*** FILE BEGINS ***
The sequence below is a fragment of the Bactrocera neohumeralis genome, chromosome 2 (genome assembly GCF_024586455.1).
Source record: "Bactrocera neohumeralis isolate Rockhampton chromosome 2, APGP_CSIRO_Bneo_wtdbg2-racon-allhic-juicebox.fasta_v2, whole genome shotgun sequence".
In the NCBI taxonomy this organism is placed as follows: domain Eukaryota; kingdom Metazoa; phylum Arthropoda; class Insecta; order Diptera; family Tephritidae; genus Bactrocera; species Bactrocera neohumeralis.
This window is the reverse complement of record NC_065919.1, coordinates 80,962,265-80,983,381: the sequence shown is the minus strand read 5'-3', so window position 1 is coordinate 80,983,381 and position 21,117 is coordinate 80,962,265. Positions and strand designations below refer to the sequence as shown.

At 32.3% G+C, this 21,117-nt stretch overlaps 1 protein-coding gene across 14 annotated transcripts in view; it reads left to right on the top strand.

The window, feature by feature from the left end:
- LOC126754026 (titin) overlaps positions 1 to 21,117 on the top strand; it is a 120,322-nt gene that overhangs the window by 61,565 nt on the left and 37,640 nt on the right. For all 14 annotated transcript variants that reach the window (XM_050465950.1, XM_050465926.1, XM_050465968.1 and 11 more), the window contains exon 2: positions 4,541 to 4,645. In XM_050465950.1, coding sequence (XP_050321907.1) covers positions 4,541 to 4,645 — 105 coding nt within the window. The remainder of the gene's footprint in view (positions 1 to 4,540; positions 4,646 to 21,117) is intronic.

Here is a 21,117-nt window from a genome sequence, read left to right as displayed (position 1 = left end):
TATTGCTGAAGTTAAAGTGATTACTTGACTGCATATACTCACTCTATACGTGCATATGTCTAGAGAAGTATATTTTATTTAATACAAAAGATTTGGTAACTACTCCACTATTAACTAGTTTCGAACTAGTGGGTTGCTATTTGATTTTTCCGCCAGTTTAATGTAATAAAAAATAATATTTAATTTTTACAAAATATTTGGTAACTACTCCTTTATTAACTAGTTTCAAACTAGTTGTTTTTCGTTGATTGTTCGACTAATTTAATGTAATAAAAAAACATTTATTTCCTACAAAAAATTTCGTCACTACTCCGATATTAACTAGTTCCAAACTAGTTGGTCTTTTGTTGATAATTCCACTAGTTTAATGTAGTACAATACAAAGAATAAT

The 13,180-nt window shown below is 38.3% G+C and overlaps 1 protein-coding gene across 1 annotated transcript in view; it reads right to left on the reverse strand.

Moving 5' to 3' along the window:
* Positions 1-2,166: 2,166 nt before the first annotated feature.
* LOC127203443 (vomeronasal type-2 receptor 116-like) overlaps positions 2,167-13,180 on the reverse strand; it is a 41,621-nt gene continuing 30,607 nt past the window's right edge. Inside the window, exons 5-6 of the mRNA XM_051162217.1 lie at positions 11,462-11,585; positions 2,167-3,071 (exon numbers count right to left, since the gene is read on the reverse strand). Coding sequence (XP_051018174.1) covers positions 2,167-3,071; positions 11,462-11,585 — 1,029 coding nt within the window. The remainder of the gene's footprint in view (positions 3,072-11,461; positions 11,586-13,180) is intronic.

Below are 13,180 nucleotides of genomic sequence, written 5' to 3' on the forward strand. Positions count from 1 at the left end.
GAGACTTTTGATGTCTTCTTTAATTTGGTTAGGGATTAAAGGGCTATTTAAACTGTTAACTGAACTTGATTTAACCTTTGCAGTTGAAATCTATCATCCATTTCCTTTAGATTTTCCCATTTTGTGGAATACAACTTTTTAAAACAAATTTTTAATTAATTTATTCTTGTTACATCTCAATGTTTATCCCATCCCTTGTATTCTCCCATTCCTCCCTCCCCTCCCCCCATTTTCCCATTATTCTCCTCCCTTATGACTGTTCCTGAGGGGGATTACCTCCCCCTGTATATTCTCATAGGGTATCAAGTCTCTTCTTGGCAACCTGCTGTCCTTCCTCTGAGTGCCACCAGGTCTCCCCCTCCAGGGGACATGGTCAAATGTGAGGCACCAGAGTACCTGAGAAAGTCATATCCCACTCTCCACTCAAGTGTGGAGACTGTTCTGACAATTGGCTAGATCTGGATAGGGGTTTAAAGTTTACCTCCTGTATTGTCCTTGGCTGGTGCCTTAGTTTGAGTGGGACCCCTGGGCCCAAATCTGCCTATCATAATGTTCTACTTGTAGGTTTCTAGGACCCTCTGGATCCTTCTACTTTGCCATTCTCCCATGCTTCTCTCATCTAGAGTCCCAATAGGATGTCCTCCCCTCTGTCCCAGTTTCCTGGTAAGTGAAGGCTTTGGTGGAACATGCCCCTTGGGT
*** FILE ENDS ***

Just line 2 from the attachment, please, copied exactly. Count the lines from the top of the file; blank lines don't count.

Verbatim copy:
Source record: "Bactrocera neohumeralis isolate Rockhampton chromosome 2, APGP_CSIRO_Bneo_wtdbg2-racon-allhic-juicebox.fasta_v2, whole genome shotgun sequence".